In the buildup to the goal, Palace were pressing Fabregas well, making sure he had little time to settle on the ball. Once Fabregas does get some time to look around, Palace had settled into two strong defensive banks: a midfield five, and a defensive four.

With no passing options down the center, he passes the ball out to Pedro on the right wing. Once again, Palace react well. The backline holds its form, while Bolasie fills into the space between Souare and the rest of the backline. The contrast here is interesting. Souare closed out Pedro decisively, while Ivanovic was unsure what to do one the first goal. Bolasie then covered the space, unlike Fabregas.


Pedro’s brilliant cross and Falcao’s run broke apart the defense. Many have focused on Falcao’s speed and poacher instincts. He broke ahead of Damien Delaney with a burst of pace, just beating Delaney to the ball.

But Pedro’s cross is what made the goal. Before Falcao even moved, Pedro had picked out the spot where he would go. He led him with the cross, seeing open space at the front post. Falcao’s finish was just as smart; a low, diving header put the ball onto Alex McCarthy’s feet, where the goalie was unlikely to save from close range.


Chelsea 1-2 Palace: Ward 81

Jamie Ward’s winner is not a goal that Chelsea will want to see any time soon. It was a systematic and total failure of the defense.

At this point, Cesar Azpilicueta had been replaced by Kenedy, the 19 year old Brazilian midfielder. What surprised many was that Chelsea didn’t go to a back three, looking to go up a goal, or have Matic drop into the full back slot. Rather, Kenedy played left back. This came back to haunt the Blues.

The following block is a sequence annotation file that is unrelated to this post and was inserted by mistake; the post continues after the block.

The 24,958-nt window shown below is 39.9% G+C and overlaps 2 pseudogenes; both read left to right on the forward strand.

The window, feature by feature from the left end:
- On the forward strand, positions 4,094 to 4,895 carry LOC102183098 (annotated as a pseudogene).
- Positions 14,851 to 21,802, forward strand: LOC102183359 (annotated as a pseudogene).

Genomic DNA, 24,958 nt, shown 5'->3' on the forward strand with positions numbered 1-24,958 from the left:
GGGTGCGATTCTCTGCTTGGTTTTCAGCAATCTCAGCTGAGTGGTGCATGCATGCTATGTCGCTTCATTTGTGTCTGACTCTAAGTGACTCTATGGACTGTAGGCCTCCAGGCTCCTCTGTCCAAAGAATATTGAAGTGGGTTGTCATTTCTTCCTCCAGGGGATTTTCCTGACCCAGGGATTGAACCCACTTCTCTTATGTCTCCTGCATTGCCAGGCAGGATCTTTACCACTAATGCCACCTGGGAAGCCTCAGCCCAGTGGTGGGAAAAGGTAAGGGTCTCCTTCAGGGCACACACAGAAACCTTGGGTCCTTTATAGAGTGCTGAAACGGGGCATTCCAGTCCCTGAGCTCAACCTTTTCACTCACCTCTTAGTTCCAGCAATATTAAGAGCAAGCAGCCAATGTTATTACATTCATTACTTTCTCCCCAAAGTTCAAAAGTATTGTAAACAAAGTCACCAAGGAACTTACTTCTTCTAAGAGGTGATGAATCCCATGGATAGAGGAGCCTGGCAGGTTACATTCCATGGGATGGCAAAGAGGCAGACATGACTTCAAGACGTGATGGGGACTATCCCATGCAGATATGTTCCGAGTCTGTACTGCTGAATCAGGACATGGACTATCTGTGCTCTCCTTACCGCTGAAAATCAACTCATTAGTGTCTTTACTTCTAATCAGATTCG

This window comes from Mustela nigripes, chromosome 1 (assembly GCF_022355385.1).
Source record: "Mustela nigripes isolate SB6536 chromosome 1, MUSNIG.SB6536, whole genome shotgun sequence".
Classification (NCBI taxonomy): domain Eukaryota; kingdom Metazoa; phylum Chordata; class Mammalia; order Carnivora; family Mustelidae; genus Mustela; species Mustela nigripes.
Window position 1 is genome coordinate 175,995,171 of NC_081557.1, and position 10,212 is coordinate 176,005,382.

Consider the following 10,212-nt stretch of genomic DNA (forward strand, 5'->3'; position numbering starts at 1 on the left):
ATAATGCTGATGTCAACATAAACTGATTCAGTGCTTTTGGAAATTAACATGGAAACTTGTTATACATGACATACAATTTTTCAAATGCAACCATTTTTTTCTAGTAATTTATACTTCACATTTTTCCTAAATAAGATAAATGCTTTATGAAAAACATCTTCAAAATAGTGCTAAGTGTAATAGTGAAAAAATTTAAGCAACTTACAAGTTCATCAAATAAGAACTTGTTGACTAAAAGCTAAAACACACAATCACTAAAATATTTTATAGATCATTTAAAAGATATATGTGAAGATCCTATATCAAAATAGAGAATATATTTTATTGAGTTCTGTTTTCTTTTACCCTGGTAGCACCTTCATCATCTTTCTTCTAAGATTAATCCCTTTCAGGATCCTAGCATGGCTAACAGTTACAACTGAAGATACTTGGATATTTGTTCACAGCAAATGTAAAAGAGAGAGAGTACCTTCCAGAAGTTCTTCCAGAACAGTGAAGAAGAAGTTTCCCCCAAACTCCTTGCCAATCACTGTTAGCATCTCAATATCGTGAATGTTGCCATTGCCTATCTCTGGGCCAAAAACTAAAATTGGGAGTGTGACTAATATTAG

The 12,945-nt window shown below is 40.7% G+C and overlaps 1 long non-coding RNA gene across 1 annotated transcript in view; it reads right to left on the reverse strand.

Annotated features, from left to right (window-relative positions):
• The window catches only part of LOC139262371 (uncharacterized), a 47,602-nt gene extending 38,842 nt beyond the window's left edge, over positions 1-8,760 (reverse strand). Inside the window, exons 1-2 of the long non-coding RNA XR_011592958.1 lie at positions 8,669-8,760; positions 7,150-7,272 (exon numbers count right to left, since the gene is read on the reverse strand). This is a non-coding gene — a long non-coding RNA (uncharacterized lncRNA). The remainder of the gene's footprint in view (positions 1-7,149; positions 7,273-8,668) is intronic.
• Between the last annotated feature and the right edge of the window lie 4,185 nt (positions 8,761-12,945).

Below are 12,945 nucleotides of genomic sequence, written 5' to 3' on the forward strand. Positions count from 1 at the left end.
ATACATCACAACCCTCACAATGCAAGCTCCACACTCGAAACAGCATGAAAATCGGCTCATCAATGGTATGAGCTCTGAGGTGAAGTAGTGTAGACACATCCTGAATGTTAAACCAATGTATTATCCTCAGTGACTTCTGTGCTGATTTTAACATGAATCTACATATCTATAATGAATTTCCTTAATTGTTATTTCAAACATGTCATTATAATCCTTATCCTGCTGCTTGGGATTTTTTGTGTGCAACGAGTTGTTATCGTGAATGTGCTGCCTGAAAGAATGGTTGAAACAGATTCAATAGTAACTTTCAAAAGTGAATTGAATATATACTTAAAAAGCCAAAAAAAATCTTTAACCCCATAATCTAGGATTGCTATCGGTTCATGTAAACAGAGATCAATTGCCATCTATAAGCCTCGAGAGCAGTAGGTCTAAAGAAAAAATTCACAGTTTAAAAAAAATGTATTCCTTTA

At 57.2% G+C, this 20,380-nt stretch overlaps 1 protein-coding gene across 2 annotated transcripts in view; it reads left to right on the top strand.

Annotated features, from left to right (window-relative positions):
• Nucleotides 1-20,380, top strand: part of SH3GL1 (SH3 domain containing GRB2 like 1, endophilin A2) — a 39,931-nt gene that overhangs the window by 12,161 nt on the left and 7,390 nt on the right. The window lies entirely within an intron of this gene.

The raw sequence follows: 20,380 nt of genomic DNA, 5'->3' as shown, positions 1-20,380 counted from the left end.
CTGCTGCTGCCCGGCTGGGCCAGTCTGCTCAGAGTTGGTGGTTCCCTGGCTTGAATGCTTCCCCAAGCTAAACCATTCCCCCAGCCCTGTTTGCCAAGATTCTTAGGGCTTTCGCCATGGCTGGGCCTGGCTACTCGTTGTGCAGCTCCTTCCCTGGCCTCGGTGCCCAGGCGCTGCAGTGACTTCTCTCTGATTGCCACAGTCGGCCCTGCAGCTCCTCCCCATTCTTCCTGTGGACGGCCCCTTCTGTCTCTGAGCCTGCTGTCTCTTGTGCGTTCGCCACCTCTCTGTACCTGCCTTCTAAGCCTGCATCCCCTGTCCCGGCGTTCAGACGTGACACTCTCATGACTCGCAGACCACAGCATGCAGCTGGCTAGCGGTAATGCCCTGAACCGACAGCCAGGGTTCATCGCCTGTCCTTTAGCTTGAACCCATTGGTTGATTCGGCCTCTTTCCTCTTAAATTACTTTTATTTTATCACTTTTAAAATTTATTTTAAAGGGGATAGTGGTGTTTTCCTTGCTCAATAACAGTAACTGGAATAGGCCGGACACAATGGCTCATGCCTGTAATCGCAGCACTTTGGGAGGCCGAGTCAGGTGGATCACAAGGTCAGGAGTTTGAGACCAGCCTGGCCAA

Bolasie and Wickham play a brilliant one-two to round Ivanovic (yet again). Zouma followed Bolasie onto the wing, where he closed out Bolasie well. Ivanovic didn’t trade spots with Zouma, like he probably should have, but rather stayed close by, perhaps worried about Bolasie’s pace.


Because of Ivanovic’s ball watching, Cahill had to step inside, to fill the yards of open space. Kenedy followed Ward to the center of the goal, leaving the right side open. It was good defending, but the space proved fatal. Eden Hazard failed to track back, meaning Sako could make an unchallenged run to the back post.


Bolasie was able to get enough space from Zouma to cross the ball to the open space. Sako’s run was timed perfectly, and his cutback was even better. Kenedy drifted just enough to let the Palace player head in a goal. Both Kenedy and Cahill probably couldn’t have done better though. The sequence was so fast, both did as well as could be expected. Once the ball got to the back post, there was nothing the backline or Thibaut Courtois could do; it was already over.



Palace fully deserved the three points. Pardew ripped off one of Mourinho’s classic strategies (sit back and hit opponents on the counter), and the team executed it perfectly. For Palace, the season has started great, with 3 wins in 4. The goal is to now keep the momentum going beyond the international break.

Chelsea and Mourinho are rightly embarrassed. This wasn’t just a smash-and-grab job.. The backline was awful, the attack blunt and the midfield weak. Palace dominated every aspect of the game, aside from possession. The goals were poorly conceded. The focus for Chelsea is to solidify the XI, and get the form back to where it was last year. Mourinho has got to do this soon, or else City will pull away and make the title race a mere formality.

Written by James Sutherland

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James Sutherland